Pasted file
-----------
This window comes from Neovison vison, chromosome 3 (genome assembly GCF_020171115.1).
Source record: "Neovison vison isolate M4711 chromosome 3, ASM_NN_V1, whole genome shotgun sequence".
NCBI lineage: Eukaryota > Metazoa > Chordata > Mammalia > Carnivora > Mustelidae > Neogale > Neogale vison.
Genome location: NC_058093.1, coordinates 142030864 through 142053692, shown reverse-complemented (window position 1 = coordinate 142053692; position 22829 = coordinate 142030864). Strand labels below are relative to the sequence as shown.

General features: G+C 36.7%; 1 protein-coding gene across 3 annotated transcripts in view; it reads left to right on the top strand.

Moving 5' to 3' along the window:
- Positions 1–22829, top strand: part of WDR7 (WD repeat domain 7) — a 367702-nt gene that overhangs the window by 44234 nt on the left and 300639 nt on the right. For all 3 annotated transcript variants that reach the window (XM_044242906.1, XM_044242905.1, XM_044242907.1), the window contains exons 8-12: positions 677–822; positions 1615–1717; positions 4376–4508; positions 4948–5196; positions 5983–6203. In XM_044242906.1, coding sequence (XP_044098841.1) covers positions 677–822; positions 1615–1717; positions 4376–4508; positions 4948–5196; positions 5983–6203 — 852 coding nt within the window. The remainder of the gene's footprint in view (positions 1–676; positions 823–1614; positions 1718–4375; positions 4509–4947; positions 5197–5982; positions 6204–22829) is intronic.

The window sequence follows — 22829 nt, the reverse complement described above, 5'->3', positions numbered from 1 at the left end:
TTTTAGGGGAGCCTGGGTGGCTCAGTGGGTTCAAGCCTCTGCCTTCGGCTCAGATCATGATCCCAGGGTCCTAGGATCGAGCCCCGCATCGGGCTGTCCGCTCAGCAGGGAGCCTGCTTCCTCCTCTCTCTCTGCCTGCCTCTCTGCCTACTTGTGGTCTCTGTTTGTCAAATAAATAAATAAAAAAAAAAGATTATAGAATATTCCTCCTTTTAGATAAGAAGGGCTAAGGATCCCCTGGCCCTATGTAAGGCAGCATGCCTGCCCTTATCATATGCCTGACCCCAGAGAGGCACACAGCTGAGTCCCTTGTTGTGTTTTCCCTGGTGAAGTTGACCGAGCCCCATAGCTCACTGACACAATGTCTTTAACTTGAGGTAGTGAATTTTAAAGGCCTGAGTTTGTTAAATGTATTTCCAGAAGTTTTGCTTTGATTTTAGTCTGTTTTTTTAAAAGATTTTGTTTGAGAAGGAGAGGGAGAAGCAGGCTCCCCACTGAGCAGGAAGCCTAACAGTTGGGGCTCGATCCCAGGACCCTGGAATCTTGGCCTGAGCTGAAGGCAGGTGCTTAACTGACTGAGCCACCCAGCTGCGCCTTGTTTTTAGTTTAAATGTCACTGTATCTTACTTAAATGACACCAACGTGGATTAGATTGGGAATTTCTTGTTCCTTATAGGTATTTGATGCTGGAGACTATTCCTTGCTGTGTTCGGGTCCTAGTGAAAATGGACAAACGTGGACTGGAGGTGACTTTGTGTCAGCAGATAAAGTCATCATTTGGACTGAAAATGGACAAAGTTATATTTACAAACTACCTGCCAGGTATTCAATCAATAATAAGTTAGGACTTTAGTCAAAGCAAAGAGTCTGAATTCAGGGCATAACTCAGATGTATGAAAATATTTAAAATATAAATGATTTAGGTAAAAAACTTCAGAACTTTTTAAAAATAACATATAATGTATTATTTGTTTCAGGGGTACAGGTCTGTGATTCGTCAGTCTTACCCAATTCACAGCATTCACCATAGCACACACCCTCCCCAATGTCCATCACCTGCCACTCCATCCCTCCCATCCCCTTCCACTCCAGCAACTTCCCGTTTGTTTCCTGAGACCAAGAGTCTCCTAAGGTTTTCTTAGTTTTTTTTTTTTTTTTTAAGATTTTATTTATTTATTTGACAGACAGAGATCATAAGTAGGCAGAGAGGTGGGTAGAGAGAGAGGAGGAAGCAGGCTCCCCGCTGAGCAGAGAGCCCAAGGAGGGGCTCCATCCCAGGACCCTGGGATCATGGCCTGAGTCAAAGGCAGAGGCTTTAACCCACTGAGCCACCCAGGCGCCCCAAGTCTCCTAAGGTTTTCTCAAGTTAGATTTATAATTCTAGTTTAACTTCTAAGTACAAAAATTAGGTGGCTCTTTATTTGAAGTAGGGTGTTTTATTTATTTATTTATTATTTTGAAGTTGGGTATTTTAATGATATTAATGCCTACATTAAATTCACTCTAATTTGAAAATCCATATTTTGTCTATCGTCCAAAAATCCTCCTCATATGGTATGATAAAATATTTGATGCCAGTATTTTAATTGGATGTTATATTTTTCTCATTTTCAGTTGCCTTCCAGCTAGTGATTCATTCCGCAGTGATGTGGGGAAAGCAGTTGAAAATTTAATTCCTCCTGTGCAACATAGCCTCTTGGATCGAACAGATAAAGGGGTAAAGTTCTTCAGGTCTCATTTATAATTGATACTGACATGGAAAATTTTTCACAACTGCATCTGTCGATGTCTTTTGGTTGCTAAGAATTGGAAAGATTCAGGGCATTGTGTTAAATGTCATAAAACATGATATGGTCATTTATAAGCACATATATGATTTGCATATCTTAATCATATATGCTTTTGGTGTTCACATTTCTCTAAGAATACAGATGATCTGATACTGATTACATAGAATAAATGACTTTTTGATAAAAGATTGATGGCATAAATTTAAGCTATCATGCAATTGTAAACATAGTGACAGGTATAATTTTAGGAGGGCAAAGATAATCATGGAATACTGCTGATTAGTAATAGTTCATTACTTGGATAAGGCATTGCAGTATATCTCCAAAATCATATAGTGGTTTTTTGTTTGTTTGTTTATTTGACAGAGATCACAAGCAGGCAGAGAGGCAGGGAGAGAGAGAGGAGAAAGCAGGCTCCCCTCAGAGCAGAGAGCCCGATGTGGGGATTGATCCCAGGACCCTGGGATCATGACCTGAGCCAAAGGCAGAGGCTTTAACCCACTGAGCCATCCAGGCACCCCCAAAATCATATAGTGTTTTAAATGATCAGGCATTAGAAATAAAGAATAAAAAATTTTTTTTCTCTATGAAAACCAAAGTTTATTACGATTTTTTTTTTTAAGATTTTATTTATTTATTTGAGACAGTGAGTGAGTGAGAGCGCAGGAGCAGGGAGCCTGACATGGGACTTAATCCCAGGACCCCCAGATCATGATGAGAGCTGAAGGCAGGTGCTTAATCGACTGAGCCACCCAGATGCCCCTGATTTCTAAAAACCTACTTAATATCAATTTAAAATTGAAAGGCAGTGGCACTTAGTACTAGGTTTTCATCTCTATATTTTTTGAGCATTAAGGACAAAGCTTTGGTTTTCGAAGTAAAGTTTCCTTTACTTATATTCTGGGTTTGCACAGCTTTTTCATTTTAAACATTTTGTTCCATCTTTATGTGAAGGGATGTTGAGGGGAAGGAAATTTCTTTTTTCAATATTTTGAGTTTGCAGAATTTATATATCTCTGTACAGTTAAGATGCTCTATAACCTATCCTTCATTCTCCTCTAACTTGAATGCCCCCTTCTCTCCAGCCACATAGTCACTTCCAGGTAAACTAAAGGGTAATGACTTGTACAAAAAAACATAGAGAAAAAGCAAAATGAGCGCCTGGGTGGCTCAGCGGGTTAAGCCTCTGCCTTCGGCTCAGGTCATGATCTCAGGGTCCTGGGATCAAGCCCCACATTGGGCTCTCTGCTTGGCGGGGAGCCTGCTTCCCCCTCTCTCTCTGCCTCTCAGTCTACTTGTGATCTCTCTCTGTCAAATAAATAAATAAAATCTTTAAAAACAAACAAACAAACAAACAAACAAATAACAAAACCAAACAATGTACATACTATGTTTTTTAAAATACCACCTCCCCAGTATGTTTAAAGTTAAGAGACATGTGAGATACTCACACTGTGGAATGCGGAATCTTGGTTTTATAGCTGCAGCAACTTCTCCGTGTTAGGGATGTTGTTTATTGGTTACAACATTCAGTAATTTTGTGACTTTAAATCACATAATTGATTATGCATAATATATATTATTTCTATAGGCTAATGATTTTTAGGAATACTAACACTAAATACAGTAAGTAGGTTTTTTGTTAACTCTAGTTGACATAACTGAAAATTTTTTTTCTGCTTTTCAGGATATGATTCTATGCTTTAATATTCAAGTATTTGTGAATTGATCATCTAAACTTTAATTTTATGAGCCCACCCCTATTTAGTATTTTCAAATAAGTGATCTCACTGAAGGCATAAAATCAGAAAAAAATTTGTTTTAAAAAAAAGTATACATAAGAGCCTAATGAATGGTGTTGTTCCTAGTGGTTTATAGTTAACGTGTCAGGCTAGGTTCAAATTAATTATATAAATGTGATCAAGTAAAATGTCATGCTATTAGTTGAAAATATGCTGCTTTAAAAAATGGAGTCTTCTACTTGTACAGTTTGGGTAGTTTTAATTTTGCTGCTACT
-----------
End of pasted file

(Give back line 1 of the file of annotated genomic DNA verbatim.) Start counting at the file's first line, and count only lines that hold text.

This window comes from Neovison vison, chromosome 3 (genome assembly GCF_020171115.1).